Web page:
Resentment is a terrible emotion. And if it is not kept in check it can eat away at you (and your relationships) like a cancer. While I certainly did not kick his butt out of bed those early mornings – I may have “accidentally” dropped a couple of things or maybe walked around on our hardwood floors in heels sooner than I really needed to. Yeah, yeah – I know that was a bit of a dirty move. But as my resentment grew, my sensibilities shrunk. I may have seemed pretty cranky at times – but I was honestly just tired – both physically and mentally. Instead of feeling empowered as a breadwinner, I felt truly burnt. I felt like I wasn’t being supported – or heard – when I tried to share my feelings about this. I felt so much pressure with no relief. But in retrospect, could I have been putting some of that pressure on myself? Does it really matter if the sheets are folded “wrong”? Or that he picked up the wrong apples at the grocery store? And that the chicken is a bit overcooked? Not really. The laundry, grocery shopping and cooking still all got done. Maybe I could have done it better – but there may have been days I didn’t – or actually did a worse job. What would people think if I work and he stays home? What would that say about us? Well, first of all – who cares? Second, if a couple is able to come up with a scenario – as unconventional as it may seem to others (or society) – that is mutually beneficial to each of them and their family, then kudos to them. Isn’t that one of the things dear Mom & Dad taught their girls – to be open to new experiences? Sadly, there will always be people judging. And we may be bubbling over with envy when we see that family with the “perfect life” we wish was ours. Something I’ve learned in general over the years is that those people with what seems like the most perfect existence – are often times living a life just the opposite. Food for thought.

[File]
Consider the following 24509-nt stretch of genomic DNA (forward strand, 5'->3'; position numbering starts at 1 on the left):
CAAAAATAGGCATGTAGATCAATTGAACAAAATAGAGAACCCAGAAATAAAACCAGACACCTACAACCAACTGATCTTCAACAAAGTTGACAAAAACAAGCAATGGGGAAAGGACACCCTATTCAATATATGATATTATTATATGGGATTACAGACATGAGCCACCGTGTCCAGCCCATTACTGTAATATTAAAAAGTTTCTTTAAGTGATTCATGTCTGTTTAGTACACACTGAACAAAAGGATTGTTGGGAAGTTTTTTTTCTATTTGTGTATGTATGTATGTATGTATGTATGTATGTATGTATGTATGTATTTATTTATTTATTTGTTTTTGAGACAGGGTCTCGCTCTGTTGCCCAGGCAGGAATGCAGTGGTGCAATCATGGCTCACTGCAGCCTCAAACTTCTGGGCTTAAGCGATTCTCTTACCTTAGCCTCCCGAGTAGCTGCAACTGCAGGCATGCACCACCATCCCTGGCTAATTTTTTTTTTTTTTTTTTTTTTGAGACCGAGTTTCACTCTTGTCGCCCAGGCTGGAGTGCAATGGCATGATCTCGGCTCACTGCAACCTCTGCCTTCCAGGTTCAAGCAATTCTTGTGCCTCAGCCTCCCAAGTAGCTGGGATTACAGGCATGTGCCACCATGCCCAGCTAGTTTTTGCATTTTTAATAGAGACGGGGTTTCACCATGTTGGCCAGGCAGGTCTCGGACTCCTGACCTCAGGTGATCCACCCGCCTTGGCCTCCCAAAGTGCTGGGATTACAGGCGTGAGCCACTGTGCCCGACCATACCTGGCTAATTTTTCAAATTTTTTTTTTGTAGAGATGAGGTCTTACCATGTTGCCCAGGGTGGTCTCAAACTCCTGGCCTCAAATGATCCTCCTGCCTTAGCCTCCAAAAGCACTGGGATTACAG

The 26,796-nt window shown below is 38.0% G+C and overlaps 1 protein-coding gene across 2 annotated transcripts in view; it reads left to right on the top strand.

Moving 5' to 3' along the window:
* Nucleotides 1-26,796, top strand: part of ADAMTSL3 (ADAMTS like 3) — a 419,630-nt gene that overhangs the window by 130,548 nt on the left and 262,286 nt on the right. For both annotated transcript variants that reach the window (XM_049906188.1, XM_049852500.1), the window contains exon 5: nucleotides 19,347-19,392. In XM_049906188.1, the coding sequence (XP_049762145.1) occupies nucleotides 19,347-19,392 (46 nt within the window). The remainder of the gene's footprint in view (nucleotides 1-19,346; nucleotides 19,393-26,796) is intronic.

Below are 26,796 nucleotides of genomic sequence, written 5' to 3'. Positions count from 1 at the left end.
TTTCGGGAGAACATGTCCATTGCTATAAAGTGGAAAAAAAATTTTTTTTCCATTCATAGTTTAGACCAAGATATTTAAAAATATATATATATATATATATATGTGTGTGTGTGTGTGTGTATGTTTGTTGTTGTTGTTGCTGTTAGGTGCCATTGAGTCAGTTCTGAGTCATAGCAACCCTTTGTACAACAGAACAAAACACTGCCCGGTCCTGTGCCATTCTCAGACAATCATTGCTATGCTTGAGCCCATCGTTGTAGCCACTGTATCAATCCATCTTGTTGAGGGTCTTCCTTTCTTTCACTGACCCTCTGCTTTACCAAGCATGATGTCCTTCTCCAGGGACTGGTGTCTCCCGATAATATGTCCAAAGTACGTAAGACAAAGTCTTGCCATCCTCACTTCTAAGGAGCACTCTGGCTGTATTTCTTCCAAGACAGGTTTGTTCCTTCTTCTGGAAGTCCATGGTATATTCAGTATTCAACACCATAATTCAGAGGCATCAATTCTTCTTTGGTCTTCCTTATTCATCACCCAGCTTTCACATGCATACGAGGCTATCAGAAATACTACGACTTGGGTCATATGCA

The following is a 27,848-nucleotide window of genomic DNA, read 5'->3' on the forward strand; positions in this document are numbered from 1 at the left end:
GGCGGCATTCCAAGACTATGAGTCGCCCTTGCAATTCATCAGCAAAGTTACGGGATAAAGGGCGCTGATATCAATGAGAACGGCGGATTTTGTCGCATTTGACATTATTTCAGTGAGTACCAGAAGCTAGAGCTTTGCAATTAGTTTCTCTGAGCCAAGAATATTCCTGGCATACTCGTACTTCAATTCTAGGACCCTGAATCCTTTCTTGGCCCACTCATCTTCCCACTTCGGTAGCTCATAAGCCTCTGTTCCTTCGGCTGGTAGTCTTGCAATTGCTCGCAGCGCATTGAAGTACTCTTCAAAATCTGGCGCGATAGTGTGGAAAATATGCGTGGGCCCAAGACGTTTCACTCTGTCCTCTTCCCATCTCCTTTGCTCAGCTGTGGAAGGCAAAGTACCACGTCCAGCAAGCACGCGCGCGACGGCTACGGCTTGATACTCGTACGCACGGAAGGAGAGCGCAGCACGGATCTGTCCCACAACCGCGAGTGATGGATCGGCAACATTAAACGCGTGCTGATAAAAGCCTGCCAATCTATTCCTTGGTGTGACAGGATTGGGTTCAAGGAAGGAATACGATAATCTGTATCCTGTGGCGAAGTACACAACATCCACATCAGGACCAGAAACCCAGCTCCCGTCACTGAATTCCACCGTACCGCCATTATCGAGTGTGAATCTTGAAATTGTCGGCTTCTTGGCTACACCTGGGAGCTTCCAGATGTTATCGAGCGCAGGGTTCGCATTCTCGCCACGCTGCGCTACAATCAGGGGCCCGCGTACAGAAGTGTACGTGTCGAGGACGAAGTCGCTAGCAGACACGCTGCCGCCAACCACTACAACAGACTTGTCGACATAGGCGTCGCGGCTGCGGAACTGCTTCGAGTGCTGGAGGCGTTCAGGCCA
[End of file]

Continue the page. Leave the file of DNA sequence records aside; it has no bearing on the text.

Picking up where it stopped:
So, as much as we may WANT to take charge as a woman, we need to ask ourselves something – do we really NEED to? Many times the answer is NO – we need to just let it go – and take the help we have. If the answer is YES – then it’s critical that we voice our concerns before resentment eats us away. And even more critical is that our partners hear us. For the men reading this – DID YOU HEAR THAT? That strong, independent young woman you once knew who seized the world – and your heart – needs your support more than you may realize at times. Even something as small as simply asking how her day was will go a very long way. And if you want to take it further – take her by complete surprise and make her breakfast the next morning. I bet if you do, she won’t even care much if you burn the toast.